We hope you found this conversation as insightful as we did. By having these conversations and bringing them into the public sphere – we aspire to raise more awareness surrounding the potential threats to AI/ML systems, the outcomes thereof, and what we can do to defend against them. We’d like to thank Dan for his time in providing such insightful answers and look forward to seeing his future work. For more information on Dan Klinedinst, or to grab yourself a copy of his book ‘Shall We Play A Game? Analyzing Threats to Artificial Intelligence’, be sure to check him out on Twitter or visit his website.
About Dan Klinedinst
Dan Klinedinst is an information security engineer focused on emerging technologies such as artificial intelligence, autonomous robots, and augmented / virtual reality. He is a former security engineer and researcher at Lawrence Berkeley National Laboratory, Carnegie Mellon University’s Software Engineering Institute, and the CERT Coordination Center. He currently works as a Distinguished Member of Technical Staff at General Dynamics Mission Systems, designing security architectures for large systems in the aerospace and defense industries. He has also designed and implemented numerous offensive security simulation environments; and is the creator of the Gibson3D security visualization tool. His hobbies include travel, cooking, and the outdoors. He currently resides in Pittsburgh, PA.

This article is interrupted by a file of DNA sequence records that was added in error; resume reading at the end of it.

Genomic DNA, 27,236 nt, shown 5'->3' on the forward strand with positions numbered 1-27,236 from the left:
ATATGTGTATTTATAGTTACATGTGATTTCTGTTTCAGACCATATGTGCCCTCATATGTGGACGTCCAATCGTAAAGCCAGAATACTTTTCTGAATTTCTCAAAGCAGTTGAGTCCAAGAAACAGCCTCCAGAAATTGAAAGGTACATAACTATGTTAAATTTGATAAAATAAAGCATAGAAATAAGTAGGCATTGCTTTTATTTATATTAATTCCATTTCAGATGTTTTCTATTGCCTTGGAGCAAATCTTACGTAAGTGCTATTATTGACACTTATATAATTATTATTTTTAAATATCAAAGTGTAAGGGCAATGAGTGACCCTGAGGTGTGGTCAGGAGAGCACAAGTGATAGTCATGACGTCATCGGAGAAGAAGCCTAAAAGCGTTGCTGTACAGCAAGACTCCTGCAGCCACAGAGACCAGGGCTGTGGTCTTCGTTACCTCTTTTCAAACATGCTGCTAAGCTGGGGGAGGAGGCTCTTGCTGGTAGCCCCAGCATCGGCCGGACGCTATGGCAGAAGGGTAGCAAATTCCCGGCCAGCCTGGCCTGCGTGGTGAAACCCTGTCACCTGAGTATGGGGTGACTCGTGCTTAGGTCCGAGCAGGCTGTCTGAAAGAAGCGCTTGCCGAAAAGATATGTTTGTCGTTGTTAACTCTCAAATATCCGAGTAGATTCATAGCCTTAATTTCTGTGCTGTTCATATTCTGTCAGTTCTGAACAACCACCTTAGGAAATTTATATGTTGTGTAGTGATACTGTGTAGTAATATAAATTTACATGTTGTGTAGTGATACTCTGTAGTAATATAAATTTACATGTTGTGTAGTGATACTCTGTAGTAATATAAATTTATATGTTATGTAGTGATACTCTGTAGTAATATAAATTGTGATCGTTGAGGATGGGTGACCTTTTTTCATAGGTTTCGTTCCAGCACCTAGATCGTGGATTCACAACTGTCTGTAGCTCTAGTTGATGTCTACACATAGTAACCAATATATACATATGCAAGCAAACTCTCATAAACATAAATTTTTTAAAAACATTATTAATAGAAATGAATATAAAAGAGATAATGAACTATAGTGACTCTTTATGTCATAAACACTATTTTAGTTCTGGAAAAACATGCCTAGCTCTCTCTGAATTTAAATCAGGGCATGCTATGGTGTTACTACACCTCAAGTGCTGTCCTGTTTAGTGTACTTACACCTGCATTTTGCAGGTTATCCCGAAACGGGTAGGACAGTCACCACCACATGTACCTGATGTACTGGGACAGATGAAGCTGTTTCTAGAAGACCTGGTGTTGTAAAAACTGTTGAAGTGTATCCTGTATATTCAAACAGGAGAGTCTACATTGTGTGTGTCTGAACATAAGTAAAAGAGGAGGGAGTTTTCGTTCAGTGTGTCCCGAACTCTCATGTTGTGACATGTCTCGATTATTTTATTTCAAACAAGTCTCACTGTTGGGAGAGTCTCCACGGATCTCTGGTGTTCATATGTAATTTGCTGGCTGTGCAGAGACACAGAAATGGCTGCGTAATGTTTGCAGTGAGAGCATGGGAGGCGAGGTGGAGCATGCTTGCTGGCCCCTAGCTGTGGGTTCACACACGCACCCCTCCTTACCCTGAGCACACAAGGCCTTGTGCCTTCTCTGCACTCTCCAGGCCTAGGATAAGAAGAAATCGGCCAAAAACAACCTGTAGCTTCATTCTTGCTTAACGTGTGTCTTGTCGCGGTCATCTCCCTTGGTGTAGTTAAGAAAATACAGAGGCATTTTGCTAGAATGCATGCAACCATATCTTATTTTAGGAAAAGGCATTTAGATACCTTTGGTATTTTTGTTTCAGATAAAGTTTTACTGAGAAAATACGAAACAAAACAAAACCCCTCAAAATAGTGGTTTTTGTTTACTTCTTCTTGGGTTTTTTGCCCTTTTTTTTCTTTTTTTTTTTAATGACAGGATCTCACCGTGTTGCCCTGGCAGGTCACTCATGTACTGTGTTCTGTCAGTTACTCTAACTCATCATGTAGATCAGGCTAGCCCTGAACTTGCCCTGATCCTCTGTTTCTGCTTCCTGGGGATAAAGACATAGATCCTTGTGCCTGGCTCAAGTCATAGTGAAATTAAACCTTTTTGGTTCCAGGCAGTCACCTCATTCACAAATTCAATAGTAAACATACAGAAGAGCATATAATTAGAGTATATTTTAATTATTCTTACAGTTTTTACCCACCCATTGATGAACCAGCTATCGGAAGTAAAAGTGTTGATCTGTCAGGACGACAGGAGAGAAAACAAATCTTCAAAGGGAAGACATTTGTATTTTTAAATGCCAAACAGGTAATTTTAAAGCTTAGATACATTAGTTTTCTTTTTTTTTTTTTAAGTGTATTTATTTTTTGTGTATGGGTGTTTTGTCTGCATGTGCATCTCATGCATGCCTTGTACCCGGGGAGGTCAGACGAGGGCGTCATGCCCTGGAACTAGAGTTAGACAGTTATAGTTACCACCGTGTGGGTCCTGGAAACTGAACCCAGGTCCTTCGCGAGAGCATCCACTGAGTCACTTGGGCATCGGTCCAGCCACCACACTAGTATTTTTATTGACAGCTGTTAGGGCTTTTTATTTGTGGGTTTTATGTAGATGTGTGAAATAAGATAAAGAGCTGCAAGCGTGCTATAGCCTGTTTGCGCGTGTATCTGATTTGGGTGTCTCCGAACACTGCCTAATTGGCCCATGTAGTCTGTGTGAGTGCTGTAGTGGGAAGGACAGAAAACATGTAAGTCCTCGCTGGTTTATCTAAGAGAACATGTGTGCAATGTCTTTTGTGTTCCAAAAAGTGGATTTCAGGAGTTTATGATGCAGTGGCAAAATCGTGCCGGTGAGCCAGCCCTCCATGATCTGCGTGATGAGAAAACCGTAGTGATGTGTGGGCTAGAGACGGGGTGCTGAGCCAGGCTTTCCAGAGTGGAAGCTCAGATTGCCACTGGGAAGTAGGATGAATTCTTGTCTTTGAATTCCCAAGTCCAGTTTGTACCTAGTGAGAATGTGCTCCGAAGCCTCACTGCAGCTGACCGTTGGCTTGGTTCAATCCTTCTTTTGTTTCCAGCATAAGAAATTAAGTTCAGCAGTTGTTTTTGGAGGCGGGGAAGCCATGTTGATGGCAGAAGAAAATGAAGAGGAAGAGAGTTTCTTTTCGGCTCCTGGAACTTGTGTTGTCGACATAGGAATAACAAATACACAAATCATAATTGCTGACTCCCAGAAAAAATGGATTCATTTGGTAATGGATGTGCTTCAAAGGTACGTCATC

HiddenLayer helps enterprises safeguard the machine learning models behind their most important products with a comprehensive security platform. Only HiddenLayer offers turnkey AI/ML security that does not add unnecessary complexity to models and does not require access to raw data and algorithms. Founded in March of 2022 by experienced security and ML professionals, HiddenLayer is based in Austin, Texas, and is backed by cybersecurity investment specialist firm Ten Eleven Ventures. For more information, visit www.hiddenlayer.com and follow us on LinkedIn or Twitter.